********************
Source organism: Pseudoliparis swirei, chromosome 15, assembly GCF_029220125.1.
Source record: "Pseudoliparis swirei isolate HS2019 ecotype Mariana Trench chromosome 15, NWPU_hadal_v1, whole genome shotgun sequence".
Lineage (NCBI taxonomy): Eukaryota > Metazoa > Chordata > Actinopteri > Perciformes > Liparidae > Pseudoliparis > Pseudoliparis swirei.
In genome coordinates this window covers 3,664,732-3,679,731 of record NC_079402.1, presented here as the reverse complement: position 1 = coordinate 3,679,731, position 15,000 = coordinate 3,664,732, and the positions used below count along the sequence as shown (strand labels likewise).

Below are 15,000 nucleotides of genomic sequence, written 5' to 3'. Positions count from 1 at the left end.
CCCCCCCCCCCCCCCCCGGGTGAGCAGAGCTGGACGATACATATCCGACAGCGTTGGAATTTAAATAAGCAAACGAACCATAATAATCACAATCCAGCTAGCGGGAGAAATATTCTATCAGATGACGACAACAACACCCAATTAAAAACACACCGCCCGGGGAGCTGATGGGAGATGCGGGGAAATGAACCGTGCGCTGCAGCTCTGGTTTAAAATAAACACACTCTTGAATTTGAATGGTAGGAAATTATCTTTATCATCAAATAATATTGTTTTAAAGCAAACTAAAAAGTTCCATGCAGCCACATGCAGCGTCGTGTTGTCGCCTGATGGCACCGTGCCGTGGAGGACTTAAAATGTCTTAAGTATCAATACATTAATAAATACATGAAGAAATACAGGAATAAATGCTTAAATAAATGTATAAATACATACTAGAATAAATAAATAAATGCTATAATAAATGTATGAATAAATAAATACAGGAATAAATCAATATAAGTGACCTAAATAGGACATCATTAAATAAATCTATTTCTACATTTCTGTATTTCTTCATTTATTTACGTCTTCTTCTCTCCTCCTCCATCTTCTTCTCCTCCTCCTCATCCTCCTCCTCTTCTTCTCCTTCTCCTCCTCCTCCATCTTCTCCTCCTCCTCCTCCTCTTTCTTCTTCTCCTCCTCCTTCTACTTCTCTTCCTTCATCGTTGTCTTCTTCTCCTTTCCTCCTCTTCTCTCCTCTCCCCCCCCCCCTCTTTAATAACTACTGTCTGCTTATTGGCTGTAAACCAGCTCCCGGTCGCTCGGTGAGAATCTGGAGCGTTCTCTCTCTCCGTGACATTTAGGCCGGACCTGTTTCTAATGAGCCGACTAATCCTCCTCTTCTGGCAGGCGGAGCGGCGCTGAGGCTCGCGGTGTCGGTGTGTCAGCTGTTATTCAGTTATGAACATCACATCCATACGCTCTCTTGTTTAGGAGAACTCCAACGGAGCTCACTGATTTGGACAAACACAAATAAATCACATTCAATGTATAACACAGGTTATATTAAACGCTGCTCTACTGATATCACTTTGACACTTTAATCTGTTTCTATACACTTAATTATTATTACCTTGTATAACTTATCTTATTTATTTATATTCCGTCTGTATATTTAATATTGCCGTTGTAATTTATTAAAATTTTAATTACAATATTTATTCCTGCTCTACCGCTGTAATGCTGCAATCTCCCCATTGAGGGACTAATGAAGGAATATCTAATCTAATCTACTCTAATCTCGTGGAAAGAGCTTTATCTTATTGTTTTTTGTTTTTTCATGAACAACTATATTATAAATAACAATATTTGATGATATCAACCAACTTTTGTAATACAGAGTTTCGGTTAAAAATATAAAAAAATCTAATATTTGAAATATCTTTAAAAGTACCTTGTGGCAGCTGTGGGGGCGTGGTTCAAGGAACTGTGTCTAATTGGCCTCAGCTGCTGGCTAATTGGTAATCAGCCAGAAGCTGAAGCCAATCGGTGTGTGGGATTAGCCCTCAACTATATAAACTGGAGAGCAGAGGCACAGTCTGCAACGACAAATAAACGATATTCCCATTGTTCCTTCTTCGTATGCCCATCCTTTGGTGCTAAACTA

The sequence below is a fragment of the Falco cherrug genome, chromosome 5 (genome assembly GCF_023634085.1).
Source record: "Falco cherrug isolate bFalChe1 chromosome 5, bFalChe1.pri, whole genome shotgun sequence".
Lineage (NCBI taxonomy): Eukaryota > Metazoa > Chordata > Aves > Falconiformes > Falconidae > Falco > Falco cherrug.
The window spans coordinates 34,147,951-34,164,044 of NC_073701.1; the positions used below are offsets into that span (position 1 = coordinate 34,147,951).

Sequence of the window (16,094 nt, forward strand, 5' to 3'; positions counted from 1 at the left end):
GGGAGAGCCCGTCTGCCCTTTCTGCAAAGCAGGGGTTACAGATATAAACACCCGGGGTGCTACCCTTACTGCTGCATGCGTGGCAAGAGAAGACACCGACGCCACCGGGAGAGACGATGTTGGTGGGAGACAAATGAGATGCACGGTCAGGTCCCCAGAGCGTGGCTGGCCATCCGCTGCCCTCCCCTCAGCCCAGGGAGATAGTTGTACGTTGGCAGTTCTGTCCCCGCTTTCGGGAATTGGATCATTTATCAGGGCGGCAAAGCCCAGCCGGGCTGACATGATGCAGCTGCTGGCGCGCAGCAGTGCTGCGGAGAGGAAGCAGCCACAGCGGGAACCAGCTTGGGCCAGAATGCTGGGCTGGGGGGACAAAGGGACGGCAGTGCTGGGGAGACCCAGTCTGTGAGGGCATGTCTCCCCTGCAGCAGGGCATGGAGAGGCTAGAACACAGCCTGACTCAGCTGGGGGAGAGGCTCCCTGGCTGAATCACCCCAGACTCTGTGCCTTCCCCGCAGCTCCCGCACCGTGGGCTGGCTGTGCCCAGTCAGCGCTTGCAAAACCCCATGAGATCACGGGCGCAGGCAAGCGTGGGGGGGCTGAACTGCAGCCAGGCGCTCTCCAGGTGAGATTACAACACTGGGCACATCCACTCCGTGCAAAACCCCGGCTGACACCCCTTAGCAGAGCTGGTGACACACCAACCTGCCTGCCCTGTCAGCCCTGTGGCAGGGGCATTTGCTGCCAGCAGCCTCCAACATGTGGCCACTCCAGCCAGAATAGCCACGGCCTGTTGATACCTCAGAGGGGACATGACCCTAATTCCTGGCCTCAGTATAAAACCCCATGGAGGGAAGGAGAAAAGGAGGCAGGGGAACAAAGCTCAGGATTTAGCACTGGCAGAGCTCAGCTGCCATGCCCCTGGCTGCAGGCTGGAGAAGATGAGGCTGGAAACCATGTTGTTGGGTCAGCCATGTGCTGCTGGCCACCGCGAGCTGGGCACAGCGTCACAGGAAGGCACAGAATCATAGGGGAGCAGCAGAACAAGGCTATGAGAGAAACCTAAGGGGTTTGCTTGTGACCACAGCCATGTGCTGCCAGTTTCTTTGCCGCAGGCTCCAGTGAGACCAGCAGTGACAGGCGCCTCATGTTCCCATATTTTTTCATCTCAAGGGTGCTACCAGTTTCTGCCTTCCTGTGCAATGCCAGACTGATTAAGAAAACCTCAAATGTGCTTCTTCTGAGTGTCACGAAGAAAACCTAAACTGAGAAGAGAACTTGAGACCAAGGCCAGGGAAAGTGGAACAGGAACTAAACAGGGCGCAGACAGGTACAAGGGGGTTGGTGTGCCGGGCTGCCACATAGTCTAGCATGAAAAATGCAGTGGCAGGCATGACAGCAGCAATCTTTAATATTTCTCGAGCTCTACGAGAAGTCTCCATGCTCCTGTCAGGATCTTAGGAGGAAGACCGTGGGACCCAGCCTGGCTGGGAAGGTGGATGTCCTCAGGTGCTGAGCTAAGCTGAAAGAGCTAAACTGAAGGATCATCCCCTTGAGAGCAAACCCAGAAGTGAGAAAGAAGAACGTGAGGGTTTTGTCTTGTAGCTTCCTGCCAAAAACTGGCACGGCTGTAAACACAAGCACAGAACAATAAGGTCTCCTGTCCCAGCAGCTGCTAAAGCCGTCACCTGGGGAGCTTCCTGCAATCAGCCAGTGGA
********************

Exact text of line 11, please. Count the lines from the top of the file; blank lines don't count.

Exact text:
Sequence of the window (16,094 nt, forward strand, 5' to 3'; positions counted from 1 at the left end):